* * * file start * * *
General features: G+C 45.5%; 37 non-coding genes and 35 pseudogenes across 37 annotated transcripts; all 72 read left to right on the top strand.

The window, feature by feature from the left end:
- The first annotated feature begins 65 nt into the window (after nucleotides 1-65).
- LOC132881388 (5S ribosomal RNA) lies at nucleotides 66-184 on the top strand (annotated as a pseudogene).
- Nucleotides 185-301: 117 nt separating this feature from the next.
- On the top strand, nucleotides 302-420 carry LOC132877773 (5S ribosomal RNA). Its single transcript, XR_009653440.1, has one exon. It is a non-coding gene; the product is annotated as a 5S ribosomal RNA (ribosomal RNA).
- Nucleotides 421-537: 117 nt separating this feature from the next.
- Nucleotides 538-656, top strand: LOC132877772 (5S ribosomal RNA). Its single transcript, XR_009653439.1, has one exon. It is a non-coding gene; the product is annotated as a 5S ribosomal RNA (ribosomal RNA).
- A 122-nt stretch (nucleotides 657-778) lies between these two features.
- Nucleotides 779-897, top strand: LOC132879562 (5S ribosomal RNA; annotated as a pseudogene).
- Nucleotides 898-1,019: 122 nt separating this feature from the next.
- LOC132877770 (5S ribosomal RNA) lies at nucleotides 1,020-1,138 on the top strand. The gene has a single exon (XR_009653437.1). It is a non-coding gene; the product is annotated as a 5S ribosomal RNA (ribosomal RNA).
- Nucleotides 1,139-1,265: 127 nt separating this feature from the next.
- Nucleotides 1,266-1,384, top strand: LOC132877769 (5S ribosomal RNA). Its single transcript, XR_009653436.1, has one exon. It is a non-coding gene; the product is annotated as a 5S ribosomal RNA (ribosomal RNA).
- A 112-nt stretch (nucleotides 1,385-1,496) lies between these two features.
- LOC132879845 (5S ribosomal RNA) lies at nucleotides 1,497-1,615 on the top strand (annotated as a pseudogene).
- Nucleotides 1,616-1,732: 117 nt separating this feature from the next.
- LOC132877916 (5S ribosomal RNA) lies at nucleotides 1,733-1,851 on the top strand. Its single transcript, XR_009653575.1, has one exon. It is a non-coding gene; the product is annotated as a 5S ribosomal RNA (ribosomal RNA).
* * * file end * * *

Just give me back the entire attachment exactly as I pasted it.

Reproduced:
General features: G+C 45.5%; 37 non-coding genes and 35 pseudogenes across 37 annotated transcripts; all 72 read left to right on the top strand.

The window, feature by feature from the left end:
- The first annotated feature begins 65 nt into the window (after nucleotides 1-65).
- LOC132881388 (5S ribosomal RNA) lies at nucleotides 66-184 on the top strand (annotated as a pseudogene).
- Nucleotides 185-301: 117 nt separating this feature from the next.
- On the top strand, nucleotides 302-420 carry LOC132877773 (5S ribosomal RNA). Its single transcript, XR_009653440.1, has one exon. It is a non-coding gene; the product is annotated as a 5S ribosomal RNA (ribosomal RNA).
- Nucleotides 421-537: 117 nt separating this feature from the next.
- Nucleotides 538-656, top strand: LOC132877772 (5S ribosomal RNA). Its single transcript, XR_009653439.1, has one exon. It is a non-coding gene; the product is annotated as a 5S ribosomal RNA (ribosomal RNA).
- A 122-nt stretch (nucleotides 657-778) lies between these two features.
- Nucleotides 779-897, top strand: LOC132879562 (5S ribosomal RNA; annotated as a pseudogene).
- Nucleotides 898-1,019: 122 nt separating this feature from the next.
- LOC132877770 (5S ribosomal RNA) lies at nucleotides 1,020-1,138 on the top strand. The gene has a single exon (XR_009653437.1). It is a non-coding gene; the product is annotated as a 5S ribosomal RNA (ribosomal RNA).
- Nucleotides 1,139-1,265: 127 nt separating this feature from the next.
- Nucleotides 1,266-1,384, top strand: LOC132877769 (5S ribosomal RNA). Its single transcript, XR_009653436.1, has one exon. It is a non-coding gene; the product is annotated as a 5S ribosomal RNA (ribosomal RNA).
- A 112-nt stretch (nucleotides 1,385-1,496) lies between these two features.
- LOC132879845 (5S ribosomal RNA) lies at nucleotides 1,497-1,615 on the top strand (annotated as a pseudogene).
- Nucleotides 1,616-1,732: 117 nt separating this feature from the next.
- LOC132877916 (5S ribosomal RNA) lies at nucleotides 1,733-1,851 on the top strand. Its single transcript, XR_009653575.1, has one exon. It is a non-coding gene; the product is annotated as a 5S ribosomal RNA (ribosomal RNA).